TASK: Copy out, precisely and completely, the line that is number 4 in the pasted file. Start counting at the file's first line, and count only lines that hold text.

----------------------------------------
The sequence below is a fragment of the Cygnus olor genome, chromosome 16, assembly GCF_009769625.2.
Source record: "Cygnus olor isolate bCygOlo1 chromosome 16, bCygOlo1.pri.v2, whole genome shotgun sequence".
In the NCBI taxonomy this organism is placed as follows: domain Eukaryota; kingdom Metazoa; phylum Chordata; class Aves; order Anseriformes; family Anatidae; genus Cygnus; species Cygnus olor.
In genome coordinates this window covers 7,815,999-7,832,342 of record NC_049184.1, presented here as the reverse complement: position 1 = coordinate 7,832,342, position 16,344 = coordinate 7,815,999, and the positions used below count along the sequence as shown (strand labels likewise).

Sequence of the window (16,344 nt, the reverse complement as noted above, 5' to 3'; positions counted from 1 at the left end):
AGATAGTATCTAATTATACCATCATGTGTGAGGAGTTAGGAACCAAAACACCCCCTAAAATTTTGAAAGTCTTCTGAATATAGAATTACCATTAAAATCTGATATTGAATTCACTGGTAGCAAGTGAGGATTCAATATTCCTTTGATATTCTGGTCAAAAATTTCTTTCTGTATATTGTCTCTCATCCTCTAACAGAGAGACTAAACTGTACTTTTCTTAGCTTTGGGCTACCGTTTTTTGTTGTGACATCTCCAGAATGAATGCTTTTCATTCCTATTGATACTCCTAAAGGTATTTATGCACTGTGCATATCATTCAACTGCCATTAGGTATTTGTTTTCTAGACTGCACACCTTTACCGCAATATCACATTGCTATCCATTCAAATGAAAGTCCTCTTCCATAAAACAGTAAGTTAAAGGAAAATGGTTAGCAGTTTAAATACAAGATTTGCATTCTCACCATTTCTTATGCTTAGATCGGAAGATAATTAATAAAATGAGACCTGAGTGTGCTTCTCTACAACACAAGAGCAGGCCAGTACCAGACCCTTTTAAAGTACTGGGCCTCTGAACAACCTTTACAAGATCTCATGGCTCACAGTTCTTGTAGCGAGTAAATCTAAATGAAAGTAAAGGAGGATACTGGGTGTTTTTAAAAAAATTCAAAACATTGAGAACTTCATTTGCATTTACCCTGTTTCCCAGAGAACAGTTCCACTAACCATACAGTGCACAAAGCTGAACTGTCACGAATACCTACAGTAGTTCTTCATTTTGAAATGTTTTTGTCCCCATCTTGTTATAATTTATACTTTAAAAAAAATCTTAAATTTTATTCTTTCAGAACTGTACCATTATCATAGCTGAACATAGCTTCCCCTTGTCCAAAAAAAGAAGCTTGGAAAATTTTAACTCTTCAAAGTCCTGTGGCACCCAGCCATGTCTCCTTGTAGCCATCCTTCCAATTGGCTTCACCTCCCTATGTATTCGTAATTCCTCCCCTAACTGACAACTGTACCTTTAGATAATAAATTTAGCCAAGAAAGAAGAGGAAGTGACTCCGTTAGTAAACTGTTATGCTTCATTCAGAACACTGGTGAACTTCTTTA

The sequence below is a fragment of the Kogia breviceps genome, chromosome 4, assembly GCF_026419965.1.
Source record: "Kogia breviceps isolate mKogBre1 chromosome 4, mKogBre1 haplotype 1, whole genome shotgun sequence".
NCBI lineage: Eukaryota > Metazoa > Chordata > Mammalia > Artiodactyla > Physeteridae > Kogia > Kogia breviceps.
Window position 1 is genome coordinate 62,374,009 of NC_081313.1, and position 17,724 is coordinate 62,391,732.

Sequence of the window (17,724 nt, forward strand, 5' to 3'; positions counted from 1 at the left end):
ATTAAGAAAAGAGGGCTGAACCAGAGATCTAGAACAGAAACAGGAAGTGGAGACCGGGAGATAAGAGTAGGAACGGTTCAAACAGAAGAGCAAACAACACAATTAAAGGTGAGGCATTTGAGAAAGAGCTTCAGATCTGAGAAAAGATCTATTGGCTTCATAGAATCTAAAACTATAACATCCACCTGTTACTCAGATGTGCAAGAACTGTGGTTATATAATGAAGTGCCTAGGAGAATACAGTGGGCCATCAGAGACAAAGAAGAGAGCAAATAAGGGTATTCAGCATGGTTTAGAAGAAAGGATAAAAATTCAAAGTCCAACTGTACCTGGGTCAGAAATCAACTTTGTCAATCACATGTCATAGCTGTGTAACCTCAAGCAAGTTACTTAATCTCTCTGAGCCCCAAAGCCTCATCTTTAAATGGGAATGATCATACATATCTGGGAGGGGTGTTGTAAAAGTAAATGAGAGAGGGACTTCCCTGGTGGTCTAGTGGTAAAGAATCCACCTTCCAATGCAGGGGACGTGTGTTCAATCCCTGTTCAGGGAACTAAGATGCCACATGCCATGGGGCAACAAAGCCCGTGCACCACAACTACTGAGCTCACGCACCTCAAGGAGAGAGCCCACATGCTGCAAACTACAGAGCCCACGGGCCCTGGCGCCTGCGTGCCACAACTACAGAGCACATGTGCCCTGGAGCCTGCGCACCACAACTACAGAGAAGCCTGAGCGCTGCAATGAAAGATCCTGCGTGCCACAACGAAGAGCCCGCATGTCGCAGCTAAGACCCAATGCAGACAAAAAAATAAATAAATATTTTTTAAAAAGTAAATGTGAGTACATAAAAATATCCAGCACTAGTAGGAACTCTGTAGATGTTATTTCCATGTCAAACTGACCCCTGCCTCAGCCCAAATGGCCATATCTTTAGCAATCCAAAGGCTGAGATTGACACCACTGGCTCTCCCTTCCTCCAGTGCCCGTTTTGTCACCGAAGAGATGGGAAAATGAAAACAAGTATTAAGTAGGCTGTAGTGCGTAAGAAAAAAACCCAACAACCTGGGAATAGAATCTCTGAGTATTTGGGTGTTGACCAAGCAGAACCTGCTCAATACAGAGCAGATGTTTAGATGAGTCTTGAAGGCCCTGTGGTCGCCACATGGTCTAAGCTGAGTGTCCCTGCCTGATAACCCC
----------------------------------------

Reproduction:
In genome coordinates this window covers 7,815,999-7,832,342 of record NC_049184.1, presented here as the reverse complement: position 1 = coordinate 7,832,342, position 16,344 = coordinate 7,815,999, and the positions used below count along the sequence as shown (strand labels likewise).